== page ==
April 10, 2010
World Cup 2010: NETHERLANDS FIFA ranking: 3 Overall World Cup record: 16-10-10 Coach: Bert van Marwijk Best performance: Runner-up, 1974, 1978 Overview: Any team containing the likes of Wesley Sneijder, Arjen Robben, Mark van Bommel, Rafael van der Vaart, Robin van Persie and Dirk Kuyt, to mention only six players, is bound to be a contender and the Dutch, ranked third in the world, are definitely that. Their problem, historically, has been the strange ability to self-destruct, with the cause generally being internal feuding.
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July 12, 2010 | By Kevin Baxter
Reporting from Johannesburg, South Africa — It was a night Spain will never forget. And one the Netherlands would do well not to remember. Sunday's World Cup final was supposed to be a display of the subtlety and grace of "beautiful football." Instead, the Dutch destroyed it, displaying all the subtlety and grace of a street fight by earning nine yellow cards and a red card, a record for a World Cup final. And when it ended in a 1-0 Spanish win on Andres Iniesta's goal four minutes from the end of extra time, the winners hugged and wept and danced together on the field in front of 84,490 at Soccer City.
SPORTS
May 22, 2010
GROUP E NETHERLANDS Coach Bert van Marwijk's Dutch side is ranked fourth in the world and in Arjen Robben and Wesley Sneijder he has two players who could start for any team in the tournament. Still, the Netherlands has a tendency to self-destruct. The decisive game could be against Brazil in the quarterfinals. DENMARK The Danes' game against Cameroon probably will determine who advances out of this group along with the Netherlands. Jon Dahl Tomasson, with 51 international goals, is the catalyst for Coach Morten Olsen's talented but inconsistent team.
SPORTS
July 5, 2010 | Grahame L. Jones, On Soccer
It is one of the most exclusive clubs in all of sports, with a membership of only 17 men. The number would have been 18, but Italy's legendary Vittorio Pozzo had the temerity — some would say the good luck — to win the World Cup twice during the 1930s. That means there are only 17 coaches — nine of whom are still alive — who have led a team to soccer's ultimate prize. By Sunday night, there will be 18. But whether the latest to be admitted to the club will be Spaniard Vicente del Bosque, German Joachim Loew, Uruguayan Oscar Tabarez or Dutchman Bert van Marwijk is up for debate.
SPORTS
June 14, 2010 | Grahame L. Jones and Kevin Baxter
Group E Netherlands vs. Denmark, Johannesburg. Time: 4:30 a.m. PDT. TV: ESPN, ESPN Deportes, Univision; Radio: Sirius/XM, KLYY-FM 97.5 and KDLD-FM/KDLE-FM 103.1 Dutch Coach Bert van Marwijk knows he has the players, knows he has the game plan and knows the Netherlands has a realistic chance to go far in the tournament. But Van Marwijk doesn't like the game balls, the condition of the fields and the noise of the vuvuzelas. "The pitches are good and even," he said, "but the foundation is harder than we are used to so it is tougher to keep standing."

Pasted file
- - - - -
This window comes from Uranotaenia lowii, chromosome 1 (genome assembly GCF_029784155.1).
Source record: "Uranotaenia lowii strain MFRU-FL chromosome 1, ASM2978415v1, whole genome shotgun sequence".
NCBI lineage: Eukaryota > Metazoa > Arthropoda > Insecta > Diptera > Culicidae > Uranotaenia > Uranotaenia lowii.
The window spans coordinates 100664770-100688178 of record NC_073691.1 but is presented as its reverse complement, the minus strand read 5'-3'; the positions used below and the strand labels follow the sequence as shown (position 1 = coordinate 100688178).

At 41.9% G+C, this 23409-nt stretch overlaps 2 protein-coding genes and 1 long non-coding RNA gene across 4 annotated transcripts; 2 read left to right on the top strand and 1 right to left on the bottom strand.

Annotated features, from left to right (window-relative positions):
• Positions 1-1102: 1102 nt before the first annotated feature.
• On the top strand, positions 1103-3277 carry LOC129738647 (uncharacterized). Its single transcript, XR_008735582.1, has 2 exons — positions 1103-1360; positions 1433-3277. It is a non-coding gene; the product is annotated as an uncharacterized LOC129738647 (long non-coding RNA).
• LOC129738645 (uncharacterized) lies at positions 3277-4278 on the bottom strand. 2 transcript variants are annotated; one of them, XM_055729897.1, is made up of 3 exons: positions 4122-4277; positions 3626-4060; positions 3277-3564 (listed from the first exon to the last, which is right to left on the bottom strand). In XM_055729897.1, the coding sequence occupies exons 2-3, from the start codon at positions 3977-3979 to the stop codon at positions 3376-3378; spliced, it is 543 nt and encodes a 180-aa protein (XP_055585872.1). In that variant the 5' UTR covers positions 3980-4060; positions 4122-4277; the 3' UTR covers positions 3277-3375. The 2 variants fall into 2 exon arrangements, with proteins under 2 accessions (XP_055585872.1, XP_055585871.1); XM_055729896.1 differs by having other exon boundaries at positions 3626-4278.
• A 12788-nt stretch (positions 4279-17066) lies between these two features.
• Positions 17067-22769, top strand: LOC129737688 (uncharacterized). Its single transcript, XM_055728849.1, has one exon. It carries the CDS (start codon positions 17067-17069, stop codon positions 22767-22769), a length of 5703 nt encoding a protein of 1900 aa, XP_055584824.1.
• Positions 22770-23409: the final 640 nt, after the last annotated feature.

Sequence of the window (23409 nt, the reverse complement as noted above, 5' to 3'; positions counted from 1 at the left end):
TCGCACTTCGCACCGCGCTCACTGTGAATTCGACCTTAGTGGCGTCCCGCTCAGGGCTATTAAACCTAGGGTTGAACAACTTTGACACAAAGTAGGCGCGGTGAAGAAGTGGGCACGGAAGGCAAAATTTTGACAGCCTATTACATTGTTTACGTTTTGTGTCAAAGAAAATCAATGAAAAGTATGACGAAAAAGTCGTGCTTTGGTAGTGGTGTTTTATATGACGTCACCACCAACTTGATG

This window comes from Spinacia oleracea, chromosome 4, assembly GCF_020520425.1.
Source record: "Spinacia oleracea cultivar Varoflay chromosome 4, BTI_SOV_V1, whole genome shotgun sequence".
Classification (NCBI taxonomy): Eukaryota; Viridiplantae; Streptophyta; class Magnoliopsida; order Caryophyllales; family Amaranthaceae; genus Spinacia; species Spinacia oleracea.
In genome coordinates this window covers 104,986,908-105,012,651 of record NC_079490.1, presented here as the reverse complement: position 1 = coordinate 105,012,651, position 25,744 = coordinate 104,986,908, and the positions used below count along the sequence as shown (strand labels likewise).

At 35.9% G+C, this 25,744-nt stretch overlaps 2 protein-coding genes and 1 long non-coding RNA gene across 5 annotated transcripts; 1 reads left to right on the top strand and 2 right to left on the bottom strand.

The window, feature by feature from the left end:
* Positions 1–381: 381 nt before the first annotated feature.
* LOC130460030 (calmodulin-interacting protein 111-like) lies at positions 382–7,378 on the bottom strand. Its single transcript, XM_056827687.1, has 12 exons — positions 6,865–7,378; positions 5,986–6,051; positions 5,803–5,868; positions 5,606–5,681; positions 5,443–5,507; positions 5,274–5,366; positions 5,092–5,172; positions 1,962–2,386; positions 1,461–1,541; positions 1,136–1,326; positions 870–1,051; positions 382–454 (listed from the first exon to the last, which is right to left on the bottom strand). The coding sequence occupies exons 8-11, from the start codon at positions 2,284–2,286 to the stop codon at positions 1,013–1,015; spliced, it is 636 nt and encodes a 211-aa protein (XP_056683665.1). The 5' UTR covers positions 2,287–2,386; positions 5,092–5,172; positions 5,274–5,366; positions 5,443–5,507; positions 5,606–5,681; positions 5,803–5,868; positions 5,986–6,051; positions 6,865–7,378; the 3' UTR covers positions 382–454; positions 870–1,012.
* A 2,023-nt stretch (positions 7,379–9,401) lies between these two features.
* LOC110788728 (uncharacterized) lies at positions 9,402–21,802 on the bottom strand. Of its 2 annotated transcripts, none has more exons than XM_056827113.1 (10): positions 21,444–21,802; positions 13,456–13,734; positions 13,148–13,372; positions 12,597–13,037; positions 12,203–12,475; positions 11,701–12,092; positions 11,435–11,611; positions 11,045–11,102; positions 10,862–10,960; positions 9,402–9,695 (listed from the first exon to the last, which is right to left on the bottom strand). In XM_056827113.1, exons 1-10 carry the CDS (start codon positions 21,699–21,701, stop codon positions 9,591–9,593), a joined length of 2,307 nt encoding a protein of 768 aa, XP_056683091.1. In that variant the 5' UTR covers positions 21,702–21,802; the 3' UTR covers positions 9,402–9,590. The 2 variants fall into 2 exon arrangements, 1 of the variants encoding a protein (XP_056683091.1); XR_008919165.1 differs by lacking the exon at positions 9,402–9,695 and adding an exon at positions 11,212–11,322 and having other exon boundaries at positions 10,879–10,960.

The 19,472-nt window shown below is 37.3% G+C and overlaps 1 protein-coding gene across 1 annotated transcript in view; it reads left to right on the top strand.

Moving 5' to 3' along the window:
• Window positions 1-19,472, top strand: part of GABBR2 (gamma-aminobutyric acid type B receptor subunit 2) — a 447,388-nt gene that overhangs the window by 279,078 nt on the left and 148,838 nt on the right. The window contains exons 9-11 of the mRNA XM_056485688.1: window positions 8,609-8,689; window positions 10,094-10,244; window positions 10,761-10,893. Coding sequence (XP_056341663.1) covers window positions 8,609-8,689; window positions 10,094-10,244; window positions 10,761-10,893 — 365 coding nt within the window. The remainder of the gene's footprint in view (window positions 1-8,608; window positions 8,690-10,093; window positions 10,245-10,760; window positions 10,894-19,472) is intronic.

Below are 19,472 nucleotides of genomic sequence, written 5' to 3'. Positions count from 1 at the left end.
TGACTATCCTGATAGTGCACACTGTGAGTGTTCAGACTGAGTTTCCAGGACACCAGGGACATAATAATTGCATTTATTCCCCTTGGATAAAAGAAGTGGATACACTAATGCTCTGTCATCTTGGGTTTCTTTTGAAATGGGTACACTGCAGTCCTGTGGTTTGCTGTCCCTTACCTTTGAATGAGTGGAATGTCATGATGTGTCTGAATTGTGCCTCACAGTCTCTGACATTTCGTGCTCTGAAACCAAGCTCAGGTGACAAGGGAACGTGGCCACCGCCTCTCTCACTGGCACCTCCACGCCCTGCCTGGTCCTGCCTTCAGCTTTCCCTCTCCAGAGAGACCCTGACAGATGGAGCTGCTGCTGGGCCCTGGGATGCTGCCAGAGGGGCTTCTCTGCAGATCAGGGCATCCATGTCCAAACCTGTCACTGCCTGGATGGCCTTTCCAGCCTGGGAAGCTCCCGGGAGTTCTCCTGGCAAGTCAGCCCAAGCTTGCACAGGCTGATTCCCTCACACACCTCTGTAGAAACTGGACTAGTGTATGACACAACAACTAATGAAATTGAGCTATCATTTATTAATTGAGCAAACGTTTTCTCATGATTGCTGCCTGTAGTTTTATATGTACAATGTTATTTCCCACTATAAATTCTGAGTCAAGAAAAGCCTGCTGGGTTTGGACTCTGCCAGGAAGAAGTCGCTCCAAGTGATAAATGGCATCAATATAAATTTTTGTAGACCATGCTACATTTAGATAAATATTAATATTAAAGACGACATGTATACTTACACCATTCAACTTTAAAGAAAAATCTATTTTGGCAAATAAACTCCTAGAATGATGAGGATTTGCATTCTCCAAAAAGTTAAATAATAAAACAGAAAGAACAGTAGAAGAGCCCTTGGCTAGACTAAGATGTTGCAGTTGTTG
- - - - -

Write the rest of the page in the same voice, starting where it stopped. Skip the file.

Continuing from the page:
SPORTS
May 22, 2010 | Grahame L. Jones, On Soccer
If all goes like clockwork, the Netherlands should breeze through the first round of the World Cup, successfully negotiate the knockout stages and be world champion by July 11. Of course, things seldom work out that way for the Dutch. "We will always expect that, until we're in with a chance and shoot ourselves in the foot again," former national team coach Guus Hiddink recently told Radio Netherlands Worldwide. Hiddink should know. In France in 1998, he coached a Dutch team that was well on track to the title when it stumbled at the next-to-last hurdle, losing on penalty kicks to Brazil in the semifinals.
SPORTS
June 28, 2010
ROUND OF 16: NETHERLANDS VS. SLOVAKIA Where: Durban. Time: 7 a.m. PDT. TV: ESPN, ESPN Deportes, Univision. Radio: Sirius/XM, KLYY-FM 97.5 and KDLD-FM 103.1. The Argentines and the Germans have thrown down the gauntlet. Now the question is whether the Dutch can pick it up and also reach the quarterfinals. It will take a victory over upstart Slovakia, which charged into the knockout round, ousting world champion Italy along the way, behind three goals by forward Robert Vitteck.
SPORTS
July 5, 2010
SEMIFINAL Netherlands vs. Uruguay: Green Point Stadium, Cape Town. Time: 11:30 a.m. PDT. TV: ESPN, ESPN Deportes, Univision Radio: Sirius/XM, KLYY-FM 97.5 and KDLD-FM 103.1. The Uruguayans have not been to the World Cup final in 60 years, or since their victory over host Brazil in 1950. "We still hold those champions as idols," said Coach Oscar Tabarez. The Dutch have not been there since 1978 and have never won the tournament. "This is a very dangerous game; they are fighters and we have to be very focused," said Netherlands Coach Bert van Marwijk.